Decreased oxidative stress: Liposomal vitamin C may help protect against oxidative stress by neutralizing free radicals throughout the body. This can contribute to long-term health benefits, such as decreasing your risk of chronic disease.
Improved wound healing and collagen production: By carrying more active vitamin C to the cells and tissues in your body, liposomal vitamin C may help advance overall skin health. This can include improved skin tone, hydration, and firmness.
Immune system support: Liposomal vitamin C may help support healthy immune function by delivering more active vitamin C to the cells and tissues.
What to look for in a liposomal vitamin C product
There are a few things you should look for in a liposomal vitamin C product. First, it should have non-GMO sunflower lecithin as opposed to soy lecithin. The reason why non-soy lecithin is important is because soy lecithin contains phytoestrogens, which may disrupt your hormone balance and can also interrupt your liver’s functions.
Second, that it lists phosphatidylcholine on the Nutrition Facts panel. The reason why you want phosphatidylcholine in the product is because it helps the delivery system by which vitamin C is transported across the blood-brain barrier into the brain, thereby shielding your brain cells from free radicals to a certain extent.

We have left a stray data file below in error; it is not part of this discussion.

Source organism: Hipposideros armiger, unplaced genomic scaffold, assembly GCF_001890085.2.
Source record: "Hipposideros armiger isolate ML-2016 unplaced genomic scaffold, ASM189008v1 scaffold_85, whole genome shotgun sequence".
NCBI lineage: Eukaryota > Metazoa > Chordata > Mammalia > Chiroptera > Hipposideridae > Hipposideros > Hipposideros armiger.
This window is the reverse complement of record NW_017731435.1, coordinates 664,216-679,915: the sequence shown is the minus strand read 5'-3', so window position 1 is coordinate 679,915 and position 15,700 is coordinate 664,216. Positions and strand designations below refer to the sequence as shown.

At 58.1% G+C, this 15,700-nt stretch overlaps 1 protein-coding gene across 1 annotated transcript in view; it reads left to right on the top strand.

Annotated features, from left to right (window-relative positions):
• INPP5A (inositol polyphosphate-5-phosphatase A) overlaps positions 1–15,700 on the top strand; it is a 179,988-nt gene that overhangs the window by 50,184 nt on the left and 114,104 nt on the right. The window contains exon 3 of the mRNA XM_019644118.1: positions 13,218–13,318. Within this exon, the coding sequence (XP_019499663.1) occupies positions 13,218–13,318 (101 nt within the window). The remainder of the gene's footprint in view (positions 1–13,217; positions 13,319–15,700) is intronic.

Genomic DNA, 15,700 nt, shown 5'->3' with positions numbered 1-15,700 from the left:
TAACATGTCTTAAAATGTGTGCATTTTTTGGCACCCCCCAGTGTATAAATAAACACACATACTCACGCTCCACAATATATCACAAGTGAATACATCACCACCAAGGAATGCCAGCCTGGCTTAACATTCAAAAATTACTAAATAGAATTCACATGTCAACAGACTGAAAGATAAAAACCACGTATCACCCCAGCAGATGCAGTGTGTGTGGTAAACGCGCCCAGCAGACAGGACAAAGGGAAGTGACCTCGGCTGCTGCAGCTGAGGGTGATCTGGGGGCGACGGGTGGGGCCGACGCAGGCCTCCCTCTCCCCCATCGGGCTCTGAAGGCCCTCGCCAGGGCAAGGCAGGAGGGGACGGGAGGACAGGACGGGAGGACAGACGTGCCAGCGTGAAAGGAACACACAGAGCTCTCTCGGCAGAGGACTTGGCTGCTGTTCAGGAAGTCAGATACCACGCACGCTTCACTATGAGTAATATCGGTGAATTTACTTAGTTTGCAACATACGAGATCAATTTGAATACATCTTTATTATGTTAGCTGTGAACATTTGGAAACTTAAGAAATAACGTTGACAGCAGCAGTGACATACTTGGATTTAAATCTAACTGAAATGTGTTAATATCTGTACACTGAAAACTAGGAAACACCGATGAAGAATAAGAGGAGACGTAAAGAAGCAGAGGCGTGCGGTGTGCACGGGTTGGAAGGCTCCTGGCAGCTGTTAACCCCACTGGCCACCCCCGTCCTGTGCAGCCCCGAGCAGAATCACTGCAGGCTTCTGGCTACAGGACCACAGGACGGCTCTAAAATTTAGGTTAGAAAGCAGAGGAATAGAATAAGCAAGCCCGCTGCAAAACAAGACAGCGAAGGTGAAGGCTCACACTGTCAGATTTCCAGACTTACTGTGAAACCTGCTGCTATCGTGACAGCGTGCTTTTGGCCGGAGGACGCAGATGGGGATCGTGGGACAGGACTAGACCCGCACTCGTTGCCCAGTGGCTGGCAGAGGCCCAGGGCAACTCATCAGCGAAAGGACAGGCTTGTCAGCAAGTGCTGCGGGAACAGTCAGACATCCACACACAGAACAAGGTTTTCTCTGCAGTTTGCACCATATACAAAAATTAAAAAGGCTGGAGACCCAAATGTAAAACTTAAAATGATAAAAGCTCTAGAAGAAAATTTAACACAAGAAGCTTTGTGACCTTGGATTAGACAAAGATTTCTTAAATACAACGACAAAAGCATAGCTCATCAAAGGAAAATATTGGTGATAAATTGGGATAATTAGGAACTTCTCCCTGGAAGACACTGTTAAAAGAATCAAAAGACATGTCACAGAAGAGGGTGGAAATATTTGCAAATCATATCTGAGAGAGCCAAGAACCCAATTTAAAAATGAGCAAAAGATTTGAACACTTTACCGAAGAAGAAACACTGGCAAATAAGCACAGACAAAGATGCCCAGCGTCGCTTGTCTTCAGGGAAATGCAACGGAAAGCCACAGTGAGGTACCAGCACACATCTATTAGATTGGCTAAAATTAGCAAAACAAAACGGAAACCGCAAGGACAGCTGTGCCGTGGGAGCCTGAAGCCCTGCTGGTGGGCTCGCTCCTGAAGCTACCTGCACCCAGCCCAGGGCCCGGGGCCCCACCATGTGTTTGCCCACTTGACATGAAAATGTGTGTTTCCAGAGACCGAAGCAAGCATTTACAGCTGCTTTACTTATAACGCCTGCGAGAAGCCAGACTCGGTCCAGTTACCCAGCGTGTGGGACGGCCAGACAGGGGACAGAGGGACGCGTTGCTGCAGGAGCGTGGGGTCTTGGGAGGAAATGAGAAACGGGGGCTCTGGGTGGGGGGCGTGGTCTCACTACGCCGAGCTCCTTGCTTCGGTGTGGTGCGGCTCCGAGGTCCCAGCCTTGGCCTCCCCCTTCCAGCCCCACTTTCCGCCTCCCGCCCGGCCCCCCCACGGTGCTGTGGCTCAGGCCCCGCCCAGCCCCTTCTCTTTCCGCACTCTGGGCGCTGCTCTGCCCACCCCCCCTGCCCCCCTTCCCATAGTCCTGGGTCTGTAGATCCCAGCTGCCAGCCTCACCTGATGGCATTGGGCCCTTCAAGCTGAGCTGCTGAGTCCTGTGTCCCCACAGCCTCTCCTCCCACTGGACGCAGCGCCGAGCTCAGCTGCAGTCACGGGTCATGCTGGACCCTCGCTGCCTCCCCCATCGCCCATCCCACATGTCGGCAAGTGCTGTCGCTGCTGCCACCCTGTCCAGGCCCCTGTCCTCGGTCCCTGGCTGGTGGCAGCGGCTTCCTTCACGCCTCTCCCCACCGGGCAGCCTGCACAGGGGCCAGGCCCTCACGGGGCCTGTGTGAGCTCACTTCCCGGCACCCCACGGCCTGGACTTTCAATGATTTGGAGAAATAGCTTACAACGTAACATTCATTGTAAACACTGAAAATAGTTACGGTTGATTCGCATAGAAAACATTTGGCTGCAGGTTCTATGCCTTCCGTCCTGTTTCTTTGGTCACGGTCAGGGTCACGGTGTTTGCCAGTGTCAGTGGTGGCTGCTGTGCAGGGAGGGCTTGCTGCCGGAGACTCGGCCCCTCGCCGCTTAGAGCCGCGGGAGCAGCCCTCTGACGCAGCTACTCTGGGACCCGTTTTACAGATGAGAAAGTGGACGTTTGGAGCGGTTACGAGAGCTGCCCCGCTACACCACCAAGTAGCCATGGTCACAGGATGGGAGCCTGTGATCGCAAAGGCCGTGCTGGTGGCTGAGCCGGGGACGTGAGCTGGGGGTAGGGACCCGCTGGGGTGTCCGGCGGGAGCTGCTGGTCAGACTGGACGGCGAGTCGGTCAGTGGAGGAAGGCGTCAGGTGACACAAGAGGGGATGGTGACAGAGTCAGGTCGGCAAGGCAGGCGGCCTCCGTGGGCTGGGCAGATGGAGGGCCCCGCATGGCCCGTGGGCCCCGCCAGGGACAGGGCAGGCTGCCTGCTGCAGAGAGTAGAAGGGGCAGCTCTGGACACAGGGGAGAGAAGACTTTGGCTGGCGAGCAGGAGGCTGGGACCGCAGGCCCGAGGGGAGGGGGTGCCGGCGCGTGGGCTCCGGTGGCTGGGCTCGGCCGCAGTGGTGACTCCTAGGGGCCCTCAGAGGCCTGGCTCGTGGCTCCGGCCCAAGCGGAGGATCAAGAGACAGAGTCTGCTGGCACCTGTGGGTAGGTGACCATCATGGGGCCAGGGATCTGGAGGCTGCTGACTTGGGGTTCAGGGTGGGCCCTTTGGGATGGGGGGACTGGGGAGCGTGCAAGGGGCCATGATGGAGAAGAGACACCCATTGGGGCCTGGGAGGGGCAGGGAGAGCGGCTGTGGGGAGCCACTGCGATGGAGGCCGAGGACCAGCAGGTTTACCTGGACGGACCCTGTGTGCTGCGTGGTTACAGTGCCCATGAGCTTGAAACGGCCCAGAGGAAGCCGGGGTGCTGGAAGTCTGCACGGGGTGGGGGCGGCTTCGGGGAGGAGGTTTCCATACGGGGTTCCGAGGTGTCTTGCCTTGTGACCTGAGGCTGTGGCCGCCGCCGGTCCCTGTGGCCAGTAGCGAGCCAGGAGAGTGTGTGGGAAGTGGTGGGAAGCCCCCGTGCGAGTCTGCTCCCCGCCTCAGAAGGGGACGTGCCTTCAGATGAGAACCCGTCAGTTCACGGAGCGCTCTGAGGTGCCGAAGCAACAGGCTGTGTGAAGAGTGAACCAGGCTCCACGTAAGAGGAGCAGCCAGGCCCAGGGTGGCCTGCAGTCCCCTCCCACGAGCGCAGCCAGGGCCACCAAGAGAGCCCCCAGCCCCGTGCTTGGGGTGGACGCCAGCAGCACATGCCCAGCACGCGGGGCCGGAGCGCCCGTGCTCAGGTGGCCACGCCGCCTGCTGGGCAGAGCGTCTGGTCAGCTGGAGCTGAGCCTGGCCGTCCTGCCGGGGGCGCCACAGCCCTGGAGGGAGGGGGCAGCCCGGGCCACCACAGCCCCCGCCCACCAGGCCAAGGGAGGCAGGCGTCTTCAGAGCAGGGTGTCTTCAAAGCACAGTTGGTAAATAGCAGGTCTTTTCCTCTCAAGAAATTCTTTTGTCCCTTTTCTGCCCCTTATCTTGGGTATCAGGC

Third, stay away from bogus liposomal products that are just blends of sodium ascorbate and soy lecithin. These products are not real liposomes composed of phospholipids that encapsulate nutrients (liposomes) but are really just blends. Using these products is very likely to make you vomit, feel sick, and experience stomach pain in the long run.
The delivery system of liposomal vitamin C makes the vitamin more readily absorbed by the skin and therefore more effective. To concurrently improve your wellbeing and boost your immunity, use a dependable liposomal vitamin C supplement on the market. Reach out to us to learn more and acquire the quality-assured Rho Nutrition products we offer today.
Dr. Naheed Ali, MD, PhD, is a physician by education and a writer by choice since 2005. He earned an MD degree in 2008 and later completed Harvard Medical School's lifestyle medicine training in 2012, before obtaining a PhD in holistic health elsewhere in 2013. He brings more than 15 years of experience writing remotely and has more than 15 years of health-related publications to his credit.
Davis JL, Paris HL, Beals JW, et al. Liposomal-encapsulated Ascorbic Acid: Influence on Vitamin C Bioavailability and Capacity to Protect Against Ischemia-Reperfusion Injury. Nutr Metab Insights. 2016;9:25-30. Published 2016 Jun 20.
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Akbarzadeh A, Rezaei-Sadabady R, Davaran S, et al. Liposome: classification, preparation, and applications. Nanoscale Res Lett. 2013;8(1):102. Published 2013 Feb 22.
Abu Lila AS, Ishida T. Liposomal Delivery Systems: Design Optimization and Current Applications. Biol Pharm Bull. 2017;40(1):1-10.Lecithin. In: Drugs and Lactation Database (LactMed). Bethesda (MD): National Library of Medicine (US); September 20, 2021.